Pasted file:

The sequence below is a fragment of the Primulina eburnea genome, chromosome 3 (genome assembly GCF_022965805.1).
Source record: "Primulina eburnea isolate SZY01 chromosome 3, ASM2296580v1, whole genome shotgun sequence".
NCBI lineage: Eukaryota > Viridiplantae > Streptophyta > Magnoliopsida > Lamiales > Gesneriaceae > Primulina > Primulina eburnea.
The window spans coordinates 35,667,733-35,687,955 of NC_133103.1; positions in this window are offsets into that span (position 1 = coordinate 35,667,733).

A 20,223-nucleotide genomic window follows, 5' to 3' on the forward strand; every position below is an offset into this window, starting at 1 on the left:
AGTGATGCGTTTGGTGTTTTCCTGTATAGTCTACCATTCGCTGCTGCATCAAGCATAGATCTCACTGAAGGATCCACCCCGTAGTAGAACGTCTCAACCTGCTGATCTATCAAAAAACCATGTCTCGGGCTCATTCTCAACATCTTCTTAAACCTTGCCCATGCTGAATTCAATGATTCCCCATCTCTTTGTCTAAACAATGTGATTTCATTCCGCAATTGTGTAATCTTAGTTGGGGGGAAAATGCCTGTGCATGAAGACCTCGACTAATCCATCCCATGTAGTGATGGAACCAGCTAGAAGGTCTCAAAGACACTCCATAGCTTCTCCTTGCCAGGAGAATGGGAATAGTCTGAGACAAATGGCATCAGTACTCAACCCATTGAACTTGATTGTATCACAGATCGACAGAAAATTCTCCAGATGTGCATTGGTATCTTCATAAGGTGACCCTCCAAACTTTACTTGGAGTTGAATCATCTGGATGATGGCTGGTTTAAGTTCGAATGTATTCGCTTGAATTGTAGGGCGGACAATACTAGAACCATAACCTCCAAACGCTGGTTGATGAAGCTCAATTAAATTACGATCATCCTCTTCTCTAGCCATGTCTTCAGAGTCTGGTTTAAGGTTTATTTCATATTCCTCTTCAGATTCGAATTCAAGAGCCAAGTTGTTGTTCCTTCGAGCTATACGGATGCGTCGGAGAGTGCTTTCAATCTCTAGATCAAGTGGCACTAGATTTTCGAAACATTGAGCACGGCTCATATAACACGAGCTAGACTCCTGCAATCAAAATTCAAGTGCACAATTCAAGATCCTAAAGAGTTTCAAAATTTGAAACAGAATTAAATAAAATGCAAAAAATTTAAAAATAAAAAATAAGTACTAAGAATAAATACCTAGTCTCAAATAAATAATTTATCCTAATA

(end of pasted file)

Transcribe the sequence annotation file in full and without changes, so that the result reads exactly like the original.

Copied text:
The sequence below is a fragment of the Primulina eburnea genome, chromosome 3 (genome assembly GCF_022965805.1).
Source record: "Primulina eburnea isolate SZY01 chromosome 3, ASM2296580v1, whole genome shotgun sequence".
NCBI lineage: Eukaryota > Viridiplantae > Streptophyta > Magnoliopsida > Lamiales > Gesneriaceae > Primulina > Primulina eburnea.
The window spans coordinates 35,667,733-35,687,955 of NC_133103.1; positions in this window are offsets into that span (position 1 = coordinate 35,667,733).

A 20,223-nucleotide genomic window follows, 5' to 3' on the forward strand; every position below is an offset into this window, starting at 1 on the left:
AGTGATGCGTTTGGTGTTTTCCTGTATAGTCTACCATTCGCTGCTGCATCAAGCATAGATCTCACTGAAGGATCCACCCCGTAGTAGAACGTCTCAACCTGCTGATCTATCAAAAAACCATGTCTCGGGCTCATTCTCAACATCTTCTTAAACCTTGCCCATGCTGAATTCAATGATTCCCCATCTCTTTGTCTAAACAATGTGATTTCATTCCGCAATTGTGTAATCTTAGTTGGGGGGAAAATGCCTGTGCATGAAGACCTCGACTAATCCATCCCATGTAGTGATGGAACCAGCTAGAAGGTCTCAAAGACACTCCATAGCTTCTCCTTGCCAGGAGAATGGGAATAGTCTGAGACAAATGGCATCAGTACTCAACCCATTGAACTTGATTGTATCACAGATCGACAGAAAATTCTCCAGATGTGCATTGGTATCTTCATAAGGTGACCCTCCAAACTTTACTTGGAGTTGAATCATCTGGATGATGGCTGGTTTAAGTTCGAATGTATTCGCTTGAATTGTAGGGCGGACAATACTAGAACCATAACCTCCAAACGCTGGTTGATGAAGCTCAATTAAATTACGATCATCCTCTTCTCTAGCCATGTCTTCAGAGTCTGGTTTAAGGTTTATTTCATATTCCTCTTCAGATTCGAATTCAAGAGCCAAGTTGTTGTTCCTTCGAGCTATACGGATGCGTCGGAGAGTGCTTTCAATCTCTAGATCAAGTGGCACTAGATTTTCGAAACATTGAGCACGGCTCATATAACACGAGCTAGACTCCTGCAATCAAAATTCAAGTGCACAATTCAAGATCCTAAAGAGTTTCAAAATTTGAAACAGAATTAAATAAAATGCAAAAAATTTAAAAATAAAAAATAAGTACTAAGAATAAATACCTAGTCTCAAATAAATAATTTATCCTAATA